You can throw around all the statistics you want about crime rates being at historic lows, but if you live in a crime-ridden neighborhood, to you, the city is a violent place. I’ve heard Rochester officials say that more than once, and I experienced it myself last night at a campaign event for City Council candidate, the Rev. Marlowe Washington.
The focus of Washington’s forum was public safety, and it was held at New Bethel church in the Marketview Heights neighborhood in Rochester’s troubled Northeast quadrant. The crowd seemed to be made up mostly of longtime Marketview residents who said they’ve watched the neighborhood’s slide with dismay.
They also spoke about a disconnect between the police and the neighborhood. One lifelong Marketview resident said the police used to play basketball with children at a neighborhood rec center. But the police don’t interact like that anymore, he said, and the rec center closed.
“It felt like a family,” a resident said. “The police would come out and be involved. We lost it someplace. I don’t know where and I don’t even know when.”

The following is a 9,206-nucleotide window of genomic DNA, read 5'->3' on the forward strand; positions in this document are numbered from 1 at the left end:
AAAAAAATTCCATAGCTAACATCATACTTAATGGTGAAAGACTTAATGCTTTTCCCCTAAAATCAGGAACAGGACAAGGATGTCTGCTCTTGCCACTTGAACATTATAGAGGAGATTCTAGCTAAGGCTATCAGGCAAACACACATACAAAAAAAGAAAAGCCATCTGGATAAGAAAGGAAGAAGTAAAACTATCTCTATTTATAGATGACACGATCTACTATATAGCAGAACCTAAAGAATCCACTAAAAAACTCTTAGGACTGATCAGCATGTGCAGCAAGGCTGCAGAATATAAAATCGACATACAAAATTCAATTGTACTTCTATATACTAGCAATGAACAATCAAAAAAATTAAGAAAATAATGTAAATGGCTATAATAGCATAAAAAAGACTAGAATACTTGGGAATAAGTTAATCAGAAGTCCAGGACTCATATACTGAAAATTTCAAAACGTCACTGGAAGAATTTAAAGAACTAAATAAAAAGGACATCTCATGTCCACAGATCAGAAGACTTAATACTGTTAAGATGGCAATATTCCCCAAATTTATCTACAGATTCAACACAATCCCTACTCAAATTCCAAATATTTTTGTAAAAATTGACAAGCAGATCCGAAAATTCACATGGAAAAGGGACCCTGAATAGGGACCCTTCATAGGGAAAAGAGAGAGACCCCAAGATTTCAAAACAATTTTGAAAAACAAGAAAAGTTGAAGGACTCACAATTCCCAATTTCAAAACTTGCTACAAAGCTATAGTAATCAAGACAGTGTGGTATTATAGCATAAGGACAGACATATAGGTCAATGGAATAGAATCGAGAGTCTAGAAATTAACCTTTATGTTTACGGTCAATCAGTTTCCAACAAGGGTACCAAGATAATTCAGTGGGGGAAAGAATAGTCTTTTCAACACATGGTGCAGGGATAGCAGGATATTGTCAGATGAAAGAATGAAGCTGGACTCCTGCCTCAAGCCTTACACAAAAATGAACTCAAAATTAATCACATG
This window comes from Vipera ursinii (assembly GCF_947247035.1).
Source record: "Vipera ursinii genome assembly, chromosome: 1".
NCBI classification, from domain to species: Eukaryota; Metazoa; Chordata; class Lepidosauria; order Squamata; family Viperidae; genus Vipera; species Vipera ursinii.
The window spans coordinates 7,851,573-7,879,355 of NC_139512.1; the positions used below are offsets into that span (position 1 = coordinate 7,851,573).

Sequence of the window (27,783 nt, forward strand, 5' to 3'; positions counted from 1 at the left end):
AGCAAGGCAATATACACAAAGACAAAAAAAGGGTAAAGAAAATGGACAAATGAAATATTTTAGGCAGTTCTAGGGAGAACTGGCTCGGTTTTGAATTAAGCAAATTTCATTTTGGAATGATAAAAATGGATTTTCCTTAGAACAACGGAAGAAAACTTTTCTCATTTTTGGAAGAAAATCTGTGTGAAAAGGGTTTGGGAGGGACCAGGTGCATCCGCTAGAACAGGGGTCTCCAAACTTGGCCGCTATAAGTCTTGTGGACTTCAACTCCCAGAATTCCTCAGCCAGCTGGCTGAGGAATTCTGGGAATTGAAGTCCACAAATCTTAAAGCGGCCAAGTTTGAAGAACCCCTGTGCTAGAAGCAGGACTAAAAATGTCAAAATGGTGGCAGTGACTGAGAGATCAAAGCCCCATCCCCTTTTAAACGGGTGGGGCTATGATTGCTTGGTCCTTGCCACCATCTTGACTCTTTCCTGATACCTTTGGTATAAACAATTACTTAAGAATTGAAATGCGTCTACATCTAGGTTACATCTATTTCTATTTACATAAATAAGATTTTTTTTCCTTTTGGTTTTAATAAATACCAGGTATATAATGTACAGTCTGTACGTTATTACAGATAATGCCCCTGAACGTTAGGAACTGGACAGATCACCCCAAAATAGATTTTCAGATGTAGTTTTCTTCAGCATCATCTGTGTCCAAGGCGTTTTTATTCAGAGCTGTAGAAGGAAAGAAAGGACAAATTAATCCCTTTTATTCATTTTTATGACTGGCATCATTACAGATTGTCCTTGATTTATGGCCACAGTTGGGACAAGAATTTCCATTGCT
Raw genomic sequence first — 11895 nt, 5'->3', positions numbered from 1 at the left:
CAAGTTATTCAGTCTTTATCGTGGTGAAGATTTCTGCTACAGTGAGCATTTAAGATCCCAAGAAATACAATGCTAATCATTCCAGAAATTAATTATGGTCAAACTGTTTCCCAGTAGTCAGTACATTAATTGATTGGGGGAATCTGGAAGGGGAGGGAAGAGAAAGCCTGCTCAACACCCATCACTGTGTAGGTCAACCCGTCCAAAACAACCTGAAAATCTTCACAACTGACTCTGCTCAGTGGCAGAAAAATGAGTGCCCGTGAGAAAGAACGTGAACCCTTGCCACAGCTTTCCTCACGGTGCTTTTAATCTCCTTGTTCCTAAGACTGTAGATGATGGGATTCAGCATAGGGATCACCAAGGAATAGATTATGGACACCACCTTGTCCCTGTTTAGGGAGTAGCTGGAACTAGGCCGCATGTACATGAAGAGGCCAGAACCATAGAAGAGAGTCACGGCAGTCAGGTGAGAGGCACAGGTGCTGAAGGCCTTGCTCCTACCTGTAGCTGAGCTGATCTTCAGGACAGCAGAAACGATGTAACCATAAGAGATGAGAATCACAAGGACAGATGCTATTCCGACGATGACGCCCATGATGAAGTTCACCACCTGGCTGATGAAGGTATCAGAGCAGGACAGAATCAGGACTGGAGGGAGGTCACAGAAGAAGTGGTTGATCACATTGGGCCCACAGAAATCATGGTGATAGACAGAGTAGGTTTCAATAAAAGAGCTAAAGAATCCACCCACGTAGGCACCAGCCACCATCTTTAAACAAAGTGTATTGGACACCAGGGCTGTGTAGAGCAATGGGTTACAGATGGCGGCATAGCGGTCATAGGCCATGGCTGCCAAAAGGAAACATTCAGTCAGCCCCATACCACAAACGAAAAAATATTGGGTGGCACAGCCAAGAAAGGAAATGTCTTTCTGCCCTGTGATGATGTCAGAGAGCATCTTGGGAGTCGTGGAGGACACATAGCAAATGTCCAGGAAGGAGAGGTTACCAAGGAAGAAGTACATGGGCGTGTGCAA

Washington pushed for a return to the old precinct system and “community policing.” But community policing is a philosophy, and does not have anything to do with the number of police precincts operating in the city. Police Chief James Sheppard and many others in power will tell you that the RPD is practicing what can be considered community policing.
There was also talk about the possibility of forming a neighborhood council that would include Marketview residents and police, working together.
Harry Murray, a local activist and sociology professor at Nazareth College, spoke at the forum. He pointed out an obvious but salient point: if people are afraid, he said, it’s very difficult to build and keep a neighborhood.
“If you reduce people’s fear of crime, you change how they interact with one another,” Murray said.
Washington said he planned to hold more forums on different issues during the campaign.